Influence of lower-limb joint kinematics on performance of relay starts in elite swimmers
Cardiff Metropolitan University
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The purpose of this study was to determine the influence of lower-limb joint kinematics and takeoff characteristics on the performance of swimming relay starts. Eight male swimmers, competing at national or international level, performed three trials each of their preferred relay start technique. Video analysis of the sagittal plane was conducted to measure hip, knee and ankle angles and angular velocities, along with takeoff angle, to compare these with dive distance and horizontal takeoff velocity, which were used as performance indicators. The study found that the two athletes that achieved the highest takeoff velocities (10.19 and 9.53 m.s-1) displayed the greatest hip angular velocities in both flexion (8.8 and 9.4 rad.s-1) and extension (16.8 and 15.8 rad.s-1), with peak hip extension angular velocity displaying a positive linear relationship with takeoff velocity between participants (p < .05). A curvilinear relationship emerged between minimum knee angle and dive distance, with the optimum occurring within the range of 100-105°, whilst the lowest distance was achieved by the athlete who spent the longest duration (0.16 seconds) at the point of maximum ankle dorsiflexion. Takeoff angle was found to influence dive distance as the swimmer attaining the highest angle of 2° displayed the greatest distance of all participants (3.28 metres) despite having the lowest takeoff velocity, whereas the participant with the lowest angle (-17°) reached the shortest distance (2.86 metres). Takeoff velocity was improved by increasing hip extension angular velocity due to potentially increased joint power and ground reaction force, with dive distance found to be enhanced by optimising minimum knee angle and reducing ankle amortisation time to utilise stored elastic energy. The study concluded that coaches should focus on encouraging swimmers’ movement patterns to maximise the effects of the stretchshortening cycle, as evidence suggests that this may play a significant role in relay starts.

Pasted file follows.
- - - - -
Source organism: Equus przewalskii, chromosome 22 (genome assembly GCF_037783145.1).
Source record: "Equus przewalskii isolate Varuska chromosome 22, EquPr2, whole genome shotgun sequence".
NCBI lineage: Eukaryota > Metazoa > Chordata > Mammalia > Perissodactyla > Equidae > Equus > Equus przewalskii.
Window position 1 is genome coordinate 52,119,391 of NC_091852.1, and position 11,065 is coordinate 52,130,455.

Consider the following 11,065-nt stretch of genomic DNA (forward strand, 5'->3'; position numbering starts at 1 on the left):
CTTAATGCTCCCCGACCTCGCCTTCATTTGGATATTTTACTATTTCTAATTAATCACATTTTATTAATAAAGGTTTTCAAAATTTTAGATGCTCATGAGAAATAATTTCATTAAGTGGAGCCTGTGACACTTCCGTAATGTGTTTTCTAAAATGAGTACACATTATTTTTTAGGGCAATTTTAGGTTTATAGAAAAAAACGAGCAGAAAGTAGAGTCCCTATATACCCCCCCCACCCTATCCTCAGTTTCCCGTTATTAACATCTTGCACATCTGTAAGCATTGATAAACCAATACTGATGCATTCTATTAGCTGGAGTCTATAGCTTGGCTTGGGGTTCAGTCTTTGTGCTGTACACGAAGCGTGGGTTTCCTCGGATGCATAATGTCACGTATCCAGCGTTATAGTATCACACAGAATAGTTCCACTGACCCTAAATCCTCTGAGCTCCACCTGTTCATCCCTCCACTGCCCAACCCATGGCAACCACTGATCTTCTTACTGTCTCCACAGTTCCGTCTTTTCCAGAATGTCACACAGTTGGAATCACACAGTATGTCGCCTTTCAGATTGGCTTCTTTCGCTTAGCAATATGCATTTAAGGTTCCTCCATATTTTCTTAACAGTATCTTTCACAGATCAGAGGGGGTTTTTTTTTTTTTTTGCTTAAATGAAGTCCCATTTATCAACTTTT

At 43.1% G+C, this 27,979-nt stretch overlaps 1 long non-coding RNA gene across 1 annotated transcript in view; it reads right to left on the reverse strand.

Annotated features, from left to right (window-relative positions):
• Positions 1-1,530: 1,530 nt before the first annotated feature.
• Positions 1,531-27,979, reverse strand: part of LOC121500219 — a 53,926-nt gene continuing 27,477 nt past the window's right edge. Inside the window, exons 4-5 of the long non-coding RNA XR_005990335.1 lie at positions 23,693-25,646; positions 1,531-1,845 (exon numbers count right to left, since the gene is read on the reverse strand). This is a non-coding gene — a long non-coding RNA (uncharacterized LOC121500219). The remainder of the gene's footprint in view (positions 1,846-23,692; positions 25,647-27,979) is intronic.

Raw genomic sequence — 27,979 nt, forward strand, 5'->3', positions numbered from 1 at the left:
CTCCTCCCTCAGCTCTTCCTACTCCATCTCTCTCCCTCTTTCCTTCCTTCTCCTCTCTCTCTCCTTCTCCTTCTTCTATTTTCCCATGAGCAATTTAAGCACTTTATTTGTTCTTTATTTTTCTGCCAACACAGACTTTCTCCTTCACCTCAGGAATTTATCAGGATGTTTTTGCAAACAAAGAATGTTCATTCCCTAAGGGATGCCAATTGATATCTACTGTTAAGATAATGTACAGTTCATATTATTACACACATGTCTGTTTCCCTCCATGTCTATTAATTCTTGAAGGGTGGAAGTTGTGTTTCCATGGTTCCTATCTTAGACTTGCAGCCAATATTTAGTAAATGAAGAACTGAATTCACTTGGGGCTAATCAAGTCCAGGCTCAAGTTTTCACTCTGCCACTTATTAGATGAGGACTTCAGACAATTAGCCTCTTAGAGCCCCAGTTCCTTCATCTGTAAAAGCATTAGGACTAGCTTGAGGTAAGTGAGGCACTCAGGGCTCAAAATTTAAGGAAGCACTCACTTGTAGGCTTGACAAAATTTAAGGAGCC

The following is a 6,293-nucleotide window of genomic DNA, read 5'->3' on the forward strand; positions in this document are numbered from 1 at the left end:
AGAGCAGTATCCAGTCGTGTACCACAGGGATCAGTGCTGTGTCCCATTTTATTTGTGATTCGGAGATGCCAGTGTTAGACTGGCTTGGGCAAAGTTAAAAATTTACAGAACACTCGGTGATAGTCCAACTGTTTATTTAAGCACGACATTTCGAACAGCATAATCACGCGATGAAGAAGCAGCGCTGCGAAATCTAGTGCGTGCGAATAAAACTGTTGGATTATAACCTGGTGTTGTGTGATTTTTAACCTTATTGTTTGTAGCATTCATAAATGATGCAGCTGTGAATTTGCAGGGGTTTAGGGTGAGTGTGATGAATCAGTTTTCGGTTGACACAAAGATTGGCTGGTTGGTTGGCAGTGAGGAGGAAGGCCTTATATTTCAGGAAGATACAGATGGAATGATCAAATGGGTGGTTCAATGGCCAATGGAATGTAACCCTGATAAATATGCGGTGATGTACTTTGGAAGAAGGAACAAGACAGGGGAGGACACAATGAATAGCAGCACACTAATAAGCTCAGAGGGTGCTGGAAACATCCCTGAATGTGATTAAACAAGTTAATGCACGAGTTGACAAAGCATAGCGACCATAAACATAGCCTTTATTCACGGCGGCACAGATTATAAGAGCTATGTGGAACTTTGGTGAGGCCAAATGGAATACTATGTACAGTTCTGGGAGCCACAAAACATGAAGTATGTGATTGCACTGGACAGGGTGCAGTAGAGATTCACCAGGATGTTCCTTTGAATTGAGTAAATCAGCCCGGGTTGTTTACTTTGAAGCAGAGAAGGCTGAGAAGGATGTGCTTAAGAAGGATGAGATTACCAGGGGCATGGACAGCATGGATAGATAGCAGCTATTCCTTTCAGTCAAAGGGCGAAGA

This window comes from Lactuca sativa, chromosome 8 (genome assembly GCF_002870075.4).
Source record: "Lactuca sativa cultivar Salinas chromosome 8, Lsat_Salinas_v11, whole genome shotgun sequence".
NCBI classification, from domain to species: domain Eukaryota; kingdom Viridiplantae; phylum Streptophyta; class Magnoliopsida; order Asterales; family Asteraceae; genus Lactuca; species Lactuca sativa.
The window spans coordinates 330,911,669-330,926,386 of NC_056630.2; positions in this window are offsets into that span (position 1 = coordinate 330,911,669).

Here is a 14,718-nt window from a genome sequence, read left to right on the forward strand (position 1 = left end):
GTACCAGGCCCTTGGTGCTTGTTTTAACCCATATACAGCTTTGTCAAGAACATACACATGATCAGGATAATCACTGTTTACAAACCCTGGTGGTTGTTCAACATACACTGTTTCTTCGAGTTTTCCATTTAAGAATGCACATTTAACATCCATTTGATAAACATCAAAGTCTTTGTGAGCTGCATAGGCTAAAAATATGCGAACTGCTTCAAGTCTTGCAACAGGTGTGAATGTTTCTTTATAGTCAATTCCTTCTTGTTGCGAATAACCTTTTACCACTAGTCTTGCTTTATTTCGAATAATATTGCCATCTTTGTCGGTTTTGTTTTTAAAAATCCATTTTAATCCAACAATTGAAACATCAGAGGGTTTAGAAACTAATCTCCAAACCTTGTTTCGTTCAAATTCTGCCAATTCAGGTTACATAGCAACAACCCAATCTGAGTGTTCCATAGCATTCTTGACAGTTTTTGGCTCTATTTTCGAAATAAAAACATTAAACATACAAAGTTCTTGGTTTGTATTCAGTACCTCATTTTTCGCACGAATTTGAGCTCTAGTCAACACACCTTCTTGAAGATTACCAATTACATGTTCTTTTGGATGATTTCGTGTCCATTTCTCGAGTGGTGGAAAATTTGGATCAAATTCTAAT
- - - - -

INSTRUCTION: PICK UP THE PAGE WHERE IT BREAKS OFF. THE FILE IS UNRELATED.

DEGREE OF BACHELOR OF SCIENCE (HONOURS) SPORT CONDITIONING, REHABILITATION AND MASSAGE
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